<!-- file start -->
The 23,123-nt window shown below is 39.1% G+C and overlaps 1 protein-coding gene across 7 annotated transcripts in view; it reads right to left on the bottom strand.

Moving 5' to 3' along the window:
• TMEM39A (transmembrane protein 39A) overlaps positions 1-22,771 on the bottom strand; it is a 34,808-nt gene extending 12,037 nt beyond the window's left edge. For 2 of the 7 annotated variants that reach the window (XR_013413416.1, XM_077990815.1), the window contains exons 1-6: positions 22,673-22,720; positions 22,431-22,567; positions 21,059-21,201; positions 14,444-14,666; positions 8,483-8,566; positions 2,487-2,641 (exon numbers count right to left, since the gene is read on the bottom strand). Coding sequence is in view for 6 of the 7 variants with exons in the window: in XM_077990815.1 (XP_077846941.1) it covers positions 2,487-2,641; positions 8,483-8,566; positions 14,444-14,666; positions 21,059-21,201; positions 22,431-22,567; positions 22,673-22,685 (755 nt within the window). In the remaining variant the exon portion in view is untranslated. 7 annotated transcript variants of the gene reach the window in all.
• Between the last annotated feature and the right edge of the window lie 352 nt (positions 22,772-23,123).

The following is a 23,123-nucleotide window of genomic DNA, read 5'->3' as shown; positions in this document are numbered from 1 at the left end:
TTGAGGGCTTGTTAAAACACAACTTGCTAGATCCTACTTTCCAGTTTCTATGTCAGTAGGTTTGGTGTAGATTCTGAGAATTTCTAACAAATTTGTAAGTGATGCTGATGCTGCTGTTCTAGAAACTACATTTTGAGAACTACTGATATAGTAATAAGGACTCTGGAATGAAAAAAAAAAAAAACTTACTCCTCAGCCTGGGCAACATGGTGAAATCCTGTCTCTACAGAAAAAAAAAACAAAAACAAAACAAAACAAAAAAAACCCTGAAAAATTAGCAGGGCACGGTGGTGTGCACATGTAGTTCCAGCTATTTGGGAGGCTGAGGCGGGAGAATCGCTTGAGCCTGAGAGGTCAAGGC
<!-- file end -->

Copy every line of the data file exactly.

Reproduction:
The 23,123-nt window shown below is 39.1% G+C and overlaps 1 protein-coding gene across 7 annotated transcripts in view; it reads right to left on the bottom strand.

Moving 5' to 3' along the window:
• TMEM39A (transmembrane protein 39A) overlaps positions 1-22,771 on the bottom strand; it is a 34,808-nt gene extending 12,037 nt beyond the window's left edge. For 2 of the 7 annotated variants that reach the window (XR_013413416.1, XM_077990815.1), the window contains exons 1-6: positions 22,673-22,720; positions 22,431-22,567; positions 21,059-21,201; positions 14,444-14,666; positions 8,483-8,566; positions 2,487-2,641 (exon numbers count right to left, since the gene is read on the bottom strand). Coding sequence is in view for 6 of the 7 variants with exons in the window: in XM_077990815.1 (XP_077846941.1) it covers positions 2,487-2,641; positions 8,483-8,566; positions 14,444-14,666; positions 21,059-21,201; positions 22,431-22,567; positions 22,673-22,685 (755 nt within the window). In the remaining variant the exon portion in view is untranslated. 7 annotated transcript variants of the gene reach the window in all.
• Between the last annotated feature and the right edge of the window lie 352 nt (positions 22,772-23,123).

The following is a 23,123-nucleotide window of genomic DNA, read 5'->3' as shown; positions in this document are numbered from 1 at the left end:
TTGAGGGCTTGTTAAAACACAACTTGCTAGATCCTACTTTCCAGTTTCTATGTCAGTAGGTTTGGTGTAGATTCTGAGAATTTCTAACAAATTTGTAAGTGATGCTGATGCTGCTGTTCTAGAAACTACATTTTGAGAACTACTGATATAGTAATAAGGACTCTGGAATGAAAAAAAAAAAAAACTTACTCCTCAGCCTGGGCAACATGGTGAAATCCTGTCTCTACAGAAAAAAAAAACAAAAACAAAACAAAACAAAAAAAACCCTGAAAAATTAGCAGGGCACGGTGGTGTGCACATGTAGTTCCAGCTATTTGGGAGGCTGAGGCGGGAGAATCGCTTGAGCCTGAGAGGTCAAGGC